Our third partner was Roger P. de la S-, the most Scandinavian- looking of Provencal squires, fair, and six feet high, as became a descendant of sea-roving Northmen, authoritative, incisive, wittily scornful, with a comedy in three acts in his pocket, and in his breast a heart blighted by a hopeless passion for his beautiful cousin, married to a wealthy hide and tallow merchant. He used to take us to lunch at their house without ceremony. I admired the good lady's sweet patience. The husband was a conciliatory soul, with a great fund of resignation, which he expended on "Roger's friends." I suspect he was secretly horrified at these invasions. But it was a Carlist salon, and as such we were made welcome. The possibility of raising Catalonia in the interest of the Rey Netto, who had just then crossed the Pyrenees, was much discussed there.
Don Carlos, no doubt, must have had many queer friends (it is the common lot of all Pretenders), but amongst them none more extravagantly fantastic than the Tremolino Syndicate, which used to meet in a tavern on the quays of the old port. The antique city of Massilia had surely never, since the days of the earliest Phoenicians, known an odder set of ship-owners. We met to discuss and settle the plan of operations for each voyage of the Tremolino. In these operations a banking-house, too, was concerned - a very respectable banking-house. But I am afraid I shall end by saying too much. Ladies, too, were concerned (I am really afraid I am saying too much) - all sorts of ladies, some old enough to know better than to put their trust in princes, others young and full of illusions.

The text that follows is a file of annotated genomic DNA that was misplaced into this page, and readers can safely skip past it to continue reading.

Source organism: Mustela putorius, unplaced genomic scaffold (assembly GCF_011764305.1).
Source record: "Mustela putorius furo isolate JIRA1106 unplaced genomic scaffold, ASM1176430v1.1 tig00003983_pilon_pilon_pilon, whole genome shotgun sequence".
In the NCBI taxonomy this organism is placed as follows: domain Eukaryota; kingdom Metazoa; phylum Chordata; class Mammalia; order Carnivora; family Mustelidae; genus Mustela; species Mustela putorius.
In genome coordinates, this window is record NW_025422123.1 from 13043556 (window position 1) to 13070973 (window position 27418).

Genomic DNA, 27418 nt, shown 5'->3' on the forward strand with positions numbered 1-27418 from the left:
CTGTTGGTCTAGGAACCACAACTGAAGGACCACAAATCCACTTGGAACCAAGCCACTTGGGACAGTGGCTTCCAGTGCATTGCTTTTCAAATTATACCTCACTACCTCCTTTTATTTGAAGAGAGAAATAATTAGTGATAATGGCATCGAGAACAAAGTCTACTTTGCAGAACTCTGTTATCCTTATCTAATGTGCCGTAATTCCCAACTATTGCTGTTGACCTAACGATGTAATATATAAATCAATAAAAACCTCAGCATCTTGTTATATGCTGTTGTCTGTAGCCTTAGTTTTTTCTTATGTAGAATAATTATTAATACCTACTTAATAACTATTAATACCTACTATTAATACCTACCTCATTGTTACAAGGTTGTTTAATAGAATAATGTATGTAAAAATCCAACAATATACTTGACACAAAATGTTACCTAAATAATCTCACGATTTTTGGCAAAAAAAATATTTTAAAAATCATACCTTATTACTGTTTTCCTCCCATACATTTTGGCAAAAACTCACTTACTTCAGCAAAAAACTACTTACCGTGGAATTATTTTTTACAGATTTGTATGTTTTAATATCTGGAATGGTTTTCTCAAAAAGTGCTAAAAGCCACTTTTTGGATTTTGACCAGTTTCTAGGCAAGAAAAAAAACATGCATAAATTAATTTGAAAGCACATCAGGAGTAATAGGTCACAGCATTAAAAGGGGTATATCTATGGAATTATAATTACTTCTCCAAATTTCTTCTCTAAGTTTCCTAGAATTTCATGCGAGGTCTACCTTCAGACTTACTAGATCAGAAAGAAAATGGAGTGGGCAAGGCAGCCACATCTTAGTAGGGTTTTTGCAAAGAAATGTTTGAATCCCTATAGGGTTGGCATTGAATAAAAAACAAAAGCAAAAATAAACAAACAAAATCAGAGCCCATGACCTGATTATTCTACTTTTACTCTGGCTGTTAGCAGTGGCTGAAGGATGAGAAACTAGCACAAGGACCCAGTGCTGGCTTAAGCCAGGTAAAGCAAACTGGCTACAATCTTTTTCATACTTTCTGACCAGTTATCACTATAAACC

One of these last was extremely amusing in the imitations, she gave us in confidence, of various highly-placed personages she was perpetually rushing off to Paris to interview in the interests of the cause - Por el Rey! For she was a Carlist, and of Basque blood at that, with something of a lioness in the expression of her courageous face (especially when she let her hair down), and with the volatile little soul of a sparrow dressed in fine Parisian feathers, which had the trick of coming off disconcertingly at unexpected moments.
But her imitations of a Parisian personage, very highly placed indeed, as she represented him standing in the corner of a room with his face to the wall, rubbing the back of his head and moaning helplessly, "Rita, you are the death of me!" were enough to make one (if young and free from cares) split one's sides laughing. She had an uncle still living, a very effective Carlist, too, the priest of a little mountain parish in Guipuzcoa. As the sea-going member of the syndicate (whose plans depended greatly on Dona Rita's information), I used to be charged with humbly affectionate messages for the old man. These messages I was supposed to deliver to the Arragonese muleteers (who were sure to await at certain times the Tremolino in the neighbourhood of the Gulf of Rosas), for faithful transportation inland, together with the various unlawful goods landed secretly from under the Tremolino's hatches.
Well, now, I have really let out too much (as I feared I should in the end) as to the usual contents of my sea-cradle. But let it stand. And if anybody remarks cynically that I must have been a promising infant in those days, let that stand, too. I am concerned but for the good name of the Tremolino, and I affirm that a ship is ever guiltless of the sins, transgressions, and follies of her men.